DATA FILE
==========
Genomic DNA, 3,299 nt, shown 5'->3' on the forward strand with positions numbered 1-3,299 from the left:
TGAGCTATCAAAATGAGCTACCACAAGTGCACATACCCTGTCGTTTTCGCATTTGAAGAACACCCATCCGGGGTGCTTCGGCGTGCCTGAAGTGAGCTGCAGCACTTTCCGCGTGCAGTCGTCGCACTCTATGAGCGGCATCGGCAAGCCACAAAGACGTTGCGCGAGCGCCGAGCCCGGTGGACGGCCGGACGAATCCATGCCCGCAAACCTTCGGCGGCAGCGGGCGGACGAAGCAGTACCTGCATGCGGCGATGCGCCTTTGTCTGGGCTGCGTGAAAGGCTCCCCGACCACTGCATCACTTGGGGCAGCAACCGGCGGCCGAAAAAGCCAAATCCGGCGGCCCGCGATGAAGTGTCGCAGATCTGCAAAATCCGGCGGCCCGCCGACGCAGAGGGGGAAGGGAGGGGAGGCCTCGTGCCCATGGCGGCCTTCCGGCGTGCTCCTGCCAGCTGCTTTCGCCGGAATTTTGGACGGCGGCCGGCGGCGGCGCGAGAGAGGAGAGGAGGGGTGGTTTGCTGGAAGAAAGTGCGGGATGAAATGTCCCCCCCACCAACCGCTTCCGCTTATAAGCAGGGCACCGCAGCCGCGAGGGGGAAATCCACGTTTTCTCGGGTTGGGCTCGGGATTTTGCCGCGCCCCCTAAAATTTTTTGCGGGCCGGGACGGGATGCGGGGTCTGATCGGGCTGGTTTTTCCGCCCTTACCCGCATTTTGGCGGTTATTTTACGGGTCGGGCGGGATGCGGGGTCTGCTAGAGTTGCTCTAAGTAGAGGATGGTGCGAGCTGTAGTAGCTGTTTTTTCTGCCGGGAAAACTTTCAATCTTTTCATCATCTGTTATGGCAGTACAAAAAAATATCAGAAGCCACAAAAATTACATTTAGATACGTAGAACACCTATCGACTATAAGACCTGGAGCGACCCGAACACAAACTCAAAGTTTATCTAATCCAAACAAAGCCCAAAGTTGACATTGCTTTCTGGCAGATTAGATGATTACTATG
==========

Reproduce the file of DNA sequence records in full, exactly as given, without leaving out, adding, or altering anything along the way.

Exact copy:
Genomic DNA, 3,299 nt, shown 5'->3' on the forward strand with positions numbered 1-3,299 from the left:
TGAGCTATCAAAATGAGCTACCACAAGTGCACATACCCTGTCGTTTTCGCATTTGAAGAACACCCATCCGGGGTGCTTCGGCGTGCCTGAAGTGAGCTGCAGCACTTTCCGCGTGCAGTCGTCGCACTCTATGAGCGGCATCGGCAAGCCACAAAGACGTTGCGCGAGCGCCGAGCCCGGTGGACGGCCGGACGAATCCATGCCCGCAAACCTTCGGCGGCAGCGGGCGGACGAAGCAGTACCTGCATGCGGCGATGCGCCTTTGTCTGGGCTGCGTGAAAGGCTCCCCGACCACTGCATCACTTGGGGCAGCAACCGGCGGCCGAAAAAGCCAAATCCGGCGGCCCGCGATGAAGTGTCGCAGATCTGCAAAATCCGGCGGCCCGCCGACGCAGAGGGGGAAGGGAGGGGAGGCCTCGTGCCCATGGCGGCCTTCCGGCGTGCTCCTGCCAGCTGCTTTCGCCGGAATTTTGGACGGCGGCCGGCGGCGGCGCGAGAGAGGAGAGGAGGGGTGGTTTGCTGGAAGAAAGTGCGGGATGAAATGTCCCCCCCACCAACCGCTTCCGCTTATAAGCAGGGCACCGCAGCCGCGAGGGGGAAATCCACGTTTTCTCGGGTTGGGCTCGGGATTTTGCCGCGCCCCCTAAAATTTTTTGCGGGCCGGGACGGGATGCGGGGTCTGATCGGGCTGGTTTTTCCGCCCTTACCCGCATTTTGGCGGTTATTTTACGGGTCGGGCGGGATGCGGGGTCTGCTAGAGTTGCTCTAAGTAGAGGATGGTGCGAGCTGTAGTAGCTGTTTTTTCTGCCGGGAAAACTTTCAATCTTTTCATCATCTGTTATGGCAGTACAAAAAAATATCAGAAGCCACAAAAATTACATTTAGATACGTAGAACACCTATCGACTATAAGACCTGGAGCGACCCGAACACAAACTCAAAGTTTATCTAATCCAAACAAAGCCCAAAGTTGACATTGCTTTCTGGCAGATTAGATGATTACTATG